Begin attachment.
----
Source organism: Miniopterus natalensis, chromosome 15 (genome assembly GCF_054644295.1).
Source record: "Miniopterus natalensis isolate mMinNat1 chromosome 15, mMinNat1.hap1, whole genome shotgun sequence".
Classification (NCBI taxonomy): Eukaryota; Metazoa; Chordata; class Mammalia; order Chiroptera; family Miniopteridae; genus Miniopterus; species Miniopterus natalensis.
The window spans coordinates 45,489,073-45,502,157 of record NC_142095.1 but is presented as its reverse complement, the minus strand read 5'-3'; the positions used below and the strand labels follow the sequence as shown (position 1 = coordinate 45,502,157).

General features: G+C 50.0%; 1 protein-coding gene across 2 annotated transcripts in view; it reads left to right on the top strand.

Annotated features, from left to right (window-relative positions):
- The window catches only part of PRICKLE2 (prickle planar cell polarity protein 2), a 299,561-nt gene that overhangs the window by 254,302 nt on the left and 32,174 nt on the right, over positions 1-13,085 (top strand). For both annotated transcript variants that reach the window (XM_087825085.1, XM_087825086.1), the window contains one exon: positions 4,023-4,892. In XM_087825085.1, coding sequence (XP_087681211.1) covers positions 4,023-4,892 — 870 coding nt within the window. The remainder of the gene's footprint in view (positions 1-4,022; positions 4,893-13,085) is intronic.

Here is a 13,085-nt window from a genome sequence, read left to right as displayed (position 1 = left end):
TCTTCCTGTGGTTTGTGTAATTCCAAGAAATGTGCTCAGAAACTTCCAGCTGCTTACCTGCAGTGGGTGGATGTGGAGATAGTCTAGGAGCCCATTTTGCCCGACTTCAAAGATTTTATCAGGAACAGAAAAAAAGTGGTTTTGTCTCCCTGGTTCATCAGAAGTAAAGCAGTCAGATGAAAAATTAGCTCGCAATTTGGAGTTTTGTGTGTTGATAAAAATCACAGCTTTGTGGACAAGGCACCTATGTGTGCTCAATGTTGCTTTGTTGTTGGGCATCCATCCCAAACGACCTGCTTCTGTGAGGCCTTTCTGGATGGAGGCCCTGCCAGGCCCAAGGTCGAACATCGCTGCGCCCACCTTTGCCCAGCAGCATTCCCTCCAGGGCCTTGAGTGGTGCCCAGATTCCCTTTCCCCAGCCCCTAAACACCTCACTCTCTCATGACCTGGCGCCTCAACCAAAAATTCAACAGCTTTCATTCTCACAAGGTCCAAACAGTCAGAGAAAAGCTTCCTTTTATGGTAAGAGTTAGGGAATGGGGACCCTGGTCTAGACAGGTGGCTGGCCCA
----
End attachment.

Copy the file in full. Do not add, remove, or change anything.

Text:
Source organism: Miniopterus natalensis, chromosome 15 (genome assembly GCF_054644295.1).
Source record: "Miniopterus natalensis isolate mMinNat1 chromosome 15, mMinNat1.hap1, whole genome shotgun sequence".
Classification (NCBI taxonomy): Eukaryota; Metazoa; Chordata; class Mammalia; order Chiroptera; family Miniopteridae; genus Miniopterus; species Miniopterus natalensis.
The window spans coordinates 45,489,073-45,502,157 of record NC_142095.1 but is presented as its reverse complement, the minus strand read 5'-3'; the positions used below and the strand labels follow the sequence as shown (position 1 = coordinate 45,502,157).

General features: G+C 50.0%; 1 protein-coding gene across 2 annotated transcripts in view; it reads left to right on the top strand.

Annotated features, from left to right (window-relative positions):
- The window catches only part of PRICKLE2 (prickle planar cell polarity protein 2), a 299,561-nt gene that overhangs the window by 254,302 nt on the left and 32,174 nt on the right, over positions 1-13,085 (top strand). For both annotated transcript variants that reach the window (XM_087825085.1, XM_087825086.1), the window contains one exon: positions 4,023-4,892. In XM_087825085.1, coding sequence (XP_087681211.1) covers positions 4,023-4,892 — 870 coding nt within the window. The remainder of the gene's footprint in view (positions 1-4,022; positions 4,893-13,085) is intronic.

Here is a 13,085-nt window from a genome sequence, read left to right as displayed (position 1 = left end):
TCTTCCTGTGGTTTGTGTAATTCCAAGAAATGTGCTCAGAAACTTCCAGCTGCTTACCTGCAGTGGGTGGATGTGGAGATAGTCTAGGAGCCCATTTTGCCCGACTTCAAAGATTTTATCAGGAACAGAAAAAAAGTGGTTTTGTCTCCCTGGTTCATCAGAAGTAAAGCAGTCAGATGAAAAATTAGCTCGCAATTTGGAGTTTTGTGTGTTGATAAAAATCACAGCTTTGTGGACAAGGCACCTATGTGTGCTCAATGTTGCTTTGTTGTTGGGCATCCATCCCAAACGACCTGCTTCTGTGAGGCCTTTCTGGATGGAGGCCCTGCCAGGCCCAAGGTCGAACATCGCTGCGCCCACCTTTGCCCAGCAGCATTCCCTCCAGGGCCTTGAGTGGTGCCCAGATTCCCTTTCCCCAGCCCCTAAACACCTCACTCTCTCATGACCTGGCGCCTCAACCAAAAATTCAACAGCTTTCATTCTCACAAGGTCCAAACAGTCAGAGAAAAGCTTCCTTTTATGGTAAGAGTTAGGGAATGGGGACCCTGGTCTAGACAGGTGGCTGGCCCA